Dishing up fish and shellfish more often at meals could help some older adults protect their eyesight longer.
Eating more seafood rich in omega-3 fatty acids - such as oysters, crabs and tuna - appears to slow advanced macular degeneration, a common cause of age-related blindness, according to new research published in Ophthalmology.
The findings are consistent with previous research suggesting omega-3 supplements and omega-rich diets protect vision in some people, says study author Bonnielin Swenor of the Wilmer Eye Institute at Johns Hopkins School of Medicine.
"Our study shows a dietary effect, that people who had the highest weekly intake of fish and shellfish high in omega-3 fatty acids were significantly less likely to have advanced disease," Swenor says.
The observational study included 2,390 participants ages 65 to 84 on Maryland's Eastern Shore. They were asked to complete a questionnaire about diet habits in the previous year, including how much fish and shellfish they ate. Then they were evaluated for macular degeneration.
Although all of the participants averaged at least one serving of fish or shellfish a week, 68 people who had advanced macular degeneration, including blood vessel problems and atrophy in the retina, were significantly less likely to consume high omega-3 fish and seafoods. That suggests a fish-rich diet helps vision, Swenor says. Another 153 had intermediate-stage disease and 227 had early stages, while 1,942 had no macular degeneration.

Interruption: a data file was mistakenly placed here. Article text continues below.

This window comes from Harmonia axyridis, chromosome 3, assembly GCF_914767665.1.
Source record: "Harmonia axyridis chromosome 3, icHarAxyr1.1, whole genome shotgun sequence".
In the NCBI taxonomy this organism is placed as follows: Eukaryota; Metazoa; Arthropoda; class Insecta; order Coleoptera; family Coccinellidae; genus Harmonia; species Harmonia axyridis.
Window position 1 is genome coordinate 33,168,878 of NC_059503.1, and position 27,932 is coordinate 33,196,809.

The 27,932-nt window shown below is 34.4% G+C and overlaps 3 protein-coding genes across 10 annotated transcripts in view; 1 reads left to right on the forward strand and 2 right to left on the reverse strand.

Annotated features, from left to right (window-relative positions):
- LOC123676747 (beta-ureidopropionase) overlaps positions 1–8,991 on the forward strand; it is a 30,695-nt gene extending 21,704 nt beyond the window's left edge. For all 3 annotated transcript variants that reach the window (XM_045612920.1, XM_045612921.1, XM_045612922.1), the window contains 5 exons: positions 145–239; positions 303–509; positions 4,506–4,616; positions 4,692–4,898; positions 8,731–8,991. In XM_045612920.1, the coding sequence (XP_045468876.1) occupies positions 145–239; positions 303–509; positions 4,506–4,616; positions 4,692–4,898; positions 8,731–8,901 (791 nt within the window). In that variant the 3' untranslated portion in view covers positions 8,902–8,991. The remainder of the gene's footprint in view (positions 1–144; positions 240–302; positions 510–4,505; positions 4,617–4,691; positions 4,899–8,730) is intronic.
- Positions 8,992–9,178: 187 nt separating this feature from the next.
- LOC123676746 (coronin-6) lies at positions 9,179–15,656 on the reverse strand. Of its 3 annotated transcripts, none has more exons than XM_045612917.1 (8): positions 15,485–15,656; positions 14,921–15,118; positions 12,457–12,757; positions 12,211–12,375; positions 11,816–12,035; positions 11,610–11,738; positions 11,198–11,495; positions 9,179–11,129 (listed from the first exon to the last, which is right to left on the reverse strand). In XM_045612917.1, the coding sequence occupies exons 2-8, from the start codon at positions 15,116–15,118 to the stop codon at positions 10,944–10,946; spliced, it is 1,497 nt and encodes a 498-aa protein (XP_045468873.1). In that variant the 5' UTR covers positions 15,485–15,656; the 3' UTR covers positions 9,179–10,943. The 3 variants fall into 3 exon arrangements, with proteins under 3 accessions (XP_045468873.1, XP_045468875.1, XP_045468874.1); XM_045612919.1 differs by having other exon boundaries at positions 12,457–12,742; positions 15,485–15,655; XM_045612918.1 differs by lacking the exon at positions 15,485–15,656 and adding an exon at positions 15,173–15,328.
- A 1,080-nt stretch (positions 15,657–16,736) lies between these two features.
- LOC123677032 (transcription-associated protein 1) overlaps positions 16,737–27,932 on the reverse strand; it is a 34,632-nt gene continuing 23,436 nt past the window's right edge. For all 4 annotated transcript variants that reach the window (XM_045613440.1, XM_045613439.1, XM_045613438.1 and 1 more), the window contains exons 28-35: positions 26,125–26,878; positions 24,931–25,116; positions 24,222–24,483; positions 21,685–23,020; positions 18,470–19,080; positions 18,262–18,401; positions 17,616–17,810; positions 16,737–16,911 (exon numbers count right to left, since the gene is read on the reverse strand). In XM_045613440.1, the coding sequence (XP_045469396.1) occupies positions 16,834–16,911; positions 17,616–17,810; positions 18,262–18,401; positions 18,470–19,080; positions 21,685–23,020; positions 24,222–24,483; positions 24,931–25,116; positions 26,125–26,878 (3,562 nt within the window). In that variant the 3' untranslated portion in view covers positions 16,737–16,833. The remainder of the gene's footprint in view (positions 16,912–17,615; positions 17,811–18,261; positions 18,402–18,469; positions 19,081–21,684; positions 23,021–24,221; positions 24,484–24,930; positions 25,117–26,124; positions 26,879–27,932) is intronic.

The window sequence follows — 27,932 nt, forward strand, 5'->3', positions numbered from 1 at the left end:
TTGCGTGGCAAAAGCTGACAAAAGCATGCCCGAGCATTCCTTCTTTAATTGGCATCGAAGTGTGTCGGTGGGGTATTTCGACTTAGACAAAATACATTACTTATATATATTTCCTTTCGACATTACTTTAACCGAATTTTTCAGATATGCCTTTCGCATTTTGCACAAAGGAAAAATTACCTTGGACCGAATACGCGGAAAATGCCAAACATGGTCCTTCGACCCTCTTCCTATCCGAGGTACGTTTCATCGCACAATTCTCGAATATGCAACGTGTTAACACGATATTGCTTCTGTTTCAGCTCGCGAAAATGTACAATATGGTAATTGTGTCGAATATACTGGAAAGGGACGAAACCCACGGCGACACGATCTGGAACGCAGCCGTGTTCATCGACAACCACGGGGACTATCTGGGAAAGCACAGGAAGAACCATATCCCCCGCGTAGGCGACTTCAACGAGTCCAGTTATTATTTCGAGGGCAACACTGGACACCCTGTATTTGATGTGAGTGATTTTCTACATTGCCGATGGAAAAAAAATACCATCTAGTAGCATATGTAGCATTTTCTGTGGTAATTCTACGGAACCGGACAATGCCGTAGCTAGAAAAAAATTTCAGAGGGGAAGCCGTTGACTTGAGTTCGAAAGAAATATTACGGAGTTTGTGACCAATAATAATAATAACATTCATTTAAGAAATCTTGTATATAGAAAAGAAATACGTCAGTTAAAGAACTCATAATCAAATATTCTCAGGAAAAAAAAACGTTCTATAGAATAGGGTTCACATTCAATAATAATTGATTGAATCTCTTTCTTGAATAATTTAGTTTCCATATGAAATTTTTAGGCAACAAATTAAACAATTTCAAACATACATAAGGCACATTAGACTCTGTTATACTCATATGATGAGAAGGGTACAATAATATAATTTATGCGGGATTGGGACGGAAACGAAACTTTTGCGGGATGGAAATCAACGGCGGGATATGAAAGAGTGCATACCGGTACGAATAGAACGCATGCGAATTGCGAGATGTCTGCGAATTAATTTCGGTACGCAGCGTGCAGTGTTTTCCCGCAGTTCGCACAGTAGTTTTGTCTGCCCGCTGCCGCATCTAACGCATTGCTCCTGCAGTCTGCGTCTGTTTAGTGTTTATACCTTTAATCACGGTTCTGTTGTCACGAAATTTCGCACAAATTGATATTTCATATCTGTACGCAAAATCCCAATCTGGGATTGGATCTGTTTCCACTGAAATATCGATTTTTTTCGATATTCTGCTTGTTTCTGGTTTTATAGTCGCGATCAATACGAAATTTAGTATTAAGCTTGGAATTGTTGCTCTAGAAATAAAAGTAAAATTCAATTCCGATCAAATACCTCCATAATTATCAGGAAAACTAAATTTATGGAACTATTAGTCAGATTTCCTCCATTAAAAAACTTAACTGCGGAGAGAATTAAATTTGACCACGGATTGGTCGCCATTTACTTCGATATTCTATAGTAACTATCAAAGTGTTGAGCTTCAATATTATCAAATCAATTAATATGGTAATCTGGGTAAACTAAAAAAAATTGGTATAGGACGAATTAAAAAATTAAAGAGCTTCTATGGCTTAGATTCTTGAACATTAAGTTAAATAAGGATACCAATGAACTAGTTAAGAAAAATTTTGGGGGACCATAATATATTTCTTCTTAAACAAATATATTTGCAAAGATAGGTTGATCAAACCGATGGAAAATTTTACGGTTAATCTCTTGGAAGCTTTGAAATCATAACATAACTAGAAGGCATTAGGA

"It's an important piece of evidence in the omega-3 story," says Steven Schwartz, Ahmanson professor of ophthalmology at the University of California, Los Angeles' Jules Stein Eye Institute. "It's biologically plausible that the protective effect is from the omega-3s, but it's important to keep in mind that there are potentially other factors at play - genetics, environment and unknowns."
"The fact that it's consistent with other published reports makes it more credible," Massachusetts Eye and Ear Infirmary retina specialist Ivana Kim says. She cautions that the small percentage of people in the study with advanced disease (3 percent) may lead to false conclusions.
Nixing tobacco, controlling blood pressure, eating leafy green veggies and nuts, and seeing a retina specialist if you've already been diagnosed with macular degeneration are other lifestyle recommendations Schwartz says he offers patients. He cautions against self-dosing with omega-3 supplements, though.
"We don't recommend patients go out on their own and supplement like crazy. Talk with your ophthalmologist and get a personalized plan," Schwartz says.
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